(WordinBlack) – For the first time ever, the United Auto Workers is striking against all of the Big Three automakers: Ford, General Motors and Stellantis, which manufactures Chrysler, Dodge and Ram, among other brands. The strike is unlike others in the past for a number of other reasons too.
Rather than shutting down all union shops, the UAW’s so-called standup strike (a nod to the historic sit-down strikes in Flint, Mich., that gave birth to the union) will close plants on a rolling basis. On Sept. 15, thousands of workers walked off the job at three plants, one from each of the Big Three.
The stakes are different too because in addition to the usual contract issues like pay and benefits, the union is pushing to get workers at electric-vehicle battery factories – which tend to be joint ventures between automakers and battery manufacturers – included in the UAW’s master contract. This is a strike aimed to ensure that the auto industry of the future is not only green, but union too.
While UAW doesn’t keep demographic info, Black workers are the most likely to be represented by a union, and it’s estimated that the majority of U.S. factory jobs will be held by minorities as early as 2029.
Meanwhile, electric vehicle sales broke a record in the first quarter of 2023, accounting for over 7 percent of the total number of cars sold for the first time ever, and that’s only expected to rise in the years to come. In a report, Bank of America said that internal combustion engine dominance is over.
But the shift, driven in part by the generous tax credits offered through President Biden’s Inflation Reduction Act (IRA), represents something of an existential crisis to autoworkers: EVs have about 30 percent fewer parts than traditional cars and trucks, and some 35,000 jobs at engine and transmission plants could be lost because electric cars simply do not need those components.
But rather than resist the inevitable shift to electric vehicles, the union is instead looking to the new battery factories that are being built both in the Midwest — a UAW stronghold — and the far less union-friendly South as organizing opportunities.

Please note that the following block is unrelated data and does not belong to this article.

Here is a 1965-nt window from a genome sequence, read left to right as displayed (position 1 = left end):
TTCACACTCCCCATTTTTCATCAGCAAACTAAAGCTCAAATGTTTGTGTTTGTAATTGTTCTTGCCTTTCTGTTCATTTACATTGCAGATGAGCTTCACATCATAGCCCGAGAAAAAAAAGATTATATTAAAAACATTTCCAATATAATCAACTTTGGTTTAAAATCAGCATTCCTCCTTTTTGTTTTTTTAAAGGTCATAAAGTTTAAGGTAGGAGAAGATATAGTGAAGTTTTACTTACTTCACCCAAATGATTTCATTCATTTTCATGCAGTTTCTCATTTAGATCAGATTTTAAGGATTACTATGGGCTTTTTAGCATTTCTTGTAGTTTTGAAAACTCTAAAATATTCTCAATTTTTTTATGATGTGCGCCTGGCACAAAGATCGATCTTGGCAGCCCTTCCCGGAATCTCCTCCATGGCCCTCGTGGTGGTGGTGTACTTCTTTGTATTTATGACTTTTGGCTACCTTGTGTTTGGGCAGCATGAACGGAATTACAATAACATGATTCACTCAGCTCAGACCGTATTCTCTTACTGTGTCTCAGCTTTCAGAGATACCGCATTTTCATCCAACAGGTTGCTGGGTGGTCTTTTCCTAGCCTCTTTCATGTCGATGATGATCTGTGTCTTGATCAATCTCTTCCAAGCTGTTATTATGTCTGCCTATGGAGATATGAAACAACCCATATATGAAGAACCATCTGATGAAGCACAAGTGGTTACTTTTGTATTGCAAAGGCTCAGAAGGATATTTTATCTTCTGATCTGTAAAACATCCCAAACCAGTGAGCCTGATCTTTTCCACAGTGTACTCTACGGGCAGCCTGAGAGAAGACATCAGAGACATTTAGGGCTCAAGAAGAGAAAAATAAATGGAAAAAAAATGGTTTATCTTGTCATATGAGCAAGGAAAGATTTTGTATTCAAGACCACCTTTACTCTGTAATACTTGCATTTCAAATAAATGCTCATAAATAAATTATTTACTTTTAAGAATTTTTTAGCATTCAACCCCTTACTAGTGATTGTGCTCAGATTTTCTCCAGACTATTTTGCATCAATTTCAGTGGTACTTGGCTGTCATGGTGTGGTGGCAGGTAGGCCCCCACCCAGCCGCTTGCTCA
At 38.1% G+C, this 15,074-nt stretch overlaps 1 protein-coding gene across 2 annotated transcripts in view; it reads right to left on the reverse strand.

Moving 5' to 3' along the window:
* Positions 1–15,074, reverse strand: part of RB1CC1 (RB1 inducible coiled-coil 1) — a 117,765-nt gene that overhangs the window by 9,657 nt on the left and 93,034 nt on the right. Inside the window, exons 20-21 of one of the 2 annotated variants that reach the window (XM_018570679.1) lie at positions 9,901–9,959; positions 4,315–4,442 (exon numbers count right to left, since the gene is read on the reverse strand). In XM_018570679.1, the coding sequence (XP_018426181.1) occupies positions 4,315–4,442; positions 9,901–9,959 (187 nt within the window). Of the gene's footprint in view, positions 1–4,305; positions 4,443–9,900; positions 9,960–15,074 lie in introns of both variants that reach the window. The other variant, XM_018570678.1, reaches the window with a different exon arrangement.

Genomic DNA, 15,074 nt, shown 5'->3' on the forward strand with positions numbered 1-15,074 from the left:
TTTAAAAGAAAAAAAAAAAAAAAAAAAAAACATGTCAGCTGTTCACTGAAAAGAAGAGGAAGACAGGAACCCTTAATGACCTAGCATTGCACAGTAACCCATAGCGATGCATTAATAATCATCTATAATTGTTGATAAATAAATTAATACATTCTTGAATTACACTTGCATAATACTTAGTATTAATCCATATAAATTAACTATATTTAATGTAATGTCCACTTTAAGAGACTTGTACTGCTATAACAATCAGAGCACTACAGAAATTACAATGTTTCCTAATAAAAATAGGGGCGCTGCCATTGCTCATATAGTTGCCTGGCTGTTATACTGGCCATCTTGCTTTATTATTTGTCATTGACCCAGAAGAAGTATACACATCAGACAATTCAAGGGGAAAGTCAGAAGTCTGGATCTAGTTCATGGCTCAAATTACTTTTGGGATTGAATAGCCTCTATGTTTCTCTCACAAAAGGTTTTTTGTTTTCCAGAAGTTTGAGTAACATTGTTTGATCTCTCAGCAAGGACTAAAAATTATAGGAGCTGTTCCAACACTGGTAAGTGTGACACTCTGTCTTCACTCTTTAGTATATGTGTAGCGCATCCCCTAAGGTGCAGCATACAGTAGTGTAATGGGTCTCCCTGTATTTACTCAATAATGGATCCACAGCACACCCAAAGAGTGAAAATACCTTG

The IRA includes the stipulation that, in 2024, 60 percent of battery components must be made in North America for a car to qualify for tax credits; come 2029, that will rise to 100 percent. That requirement has sparked a surge of onshoring in battery manufacturing: in 2019, there were just two EV battery plants in the U.S., while today, there are 30 in some stage of planning, construction or operation. Not only are the automakers set to benefit from the tax credits available to consumers, but they are also receiving huge amounts in low-cost government loans to help jump-start domestic production.
In June, Biden’s Energy Department gave $9.2 billion to help fund three plants jointly owned by Ford and the South Korean battery maker SK that will be built in Kentucky and Tennessee. Because such factories are only partly owned by an automaker, they aren’t included under the UAW’s contract.
Shawn Fain, the newly elected UAW president, was furious about the loans, saying they were made with “no consideration for wages, working conditions, union rights or retirement security.”
The loans have hurt President Biden’s relationship with the union; UAW is currently withholding its endorsement for his reelection over the administration’s EV policies.
In another battery factory in Ohio that is jointly owned by General Motors, wages start at $16.50 and rise to $20 over seven years; at a nearby GM plant that was shuttered in 2019, UAW workers earned upward of $32 an hour. Currently, UAW represents one Ohio battery factory, which voted overwhelmingly to join the union.
With battery jobs set to grow as all these new factories come online, the question is if they will be good-paying union jobs for the many non-White workers who are likely to be hired there, or if they will be low-paying ones. With this strike, UAW is making a strong case for the answer that it wants to see.
Willy Blackmore is a freelance writer and editor covering food, culture, and the environment. He lives in Brooklyn.
This article was originally published by WordinBlack.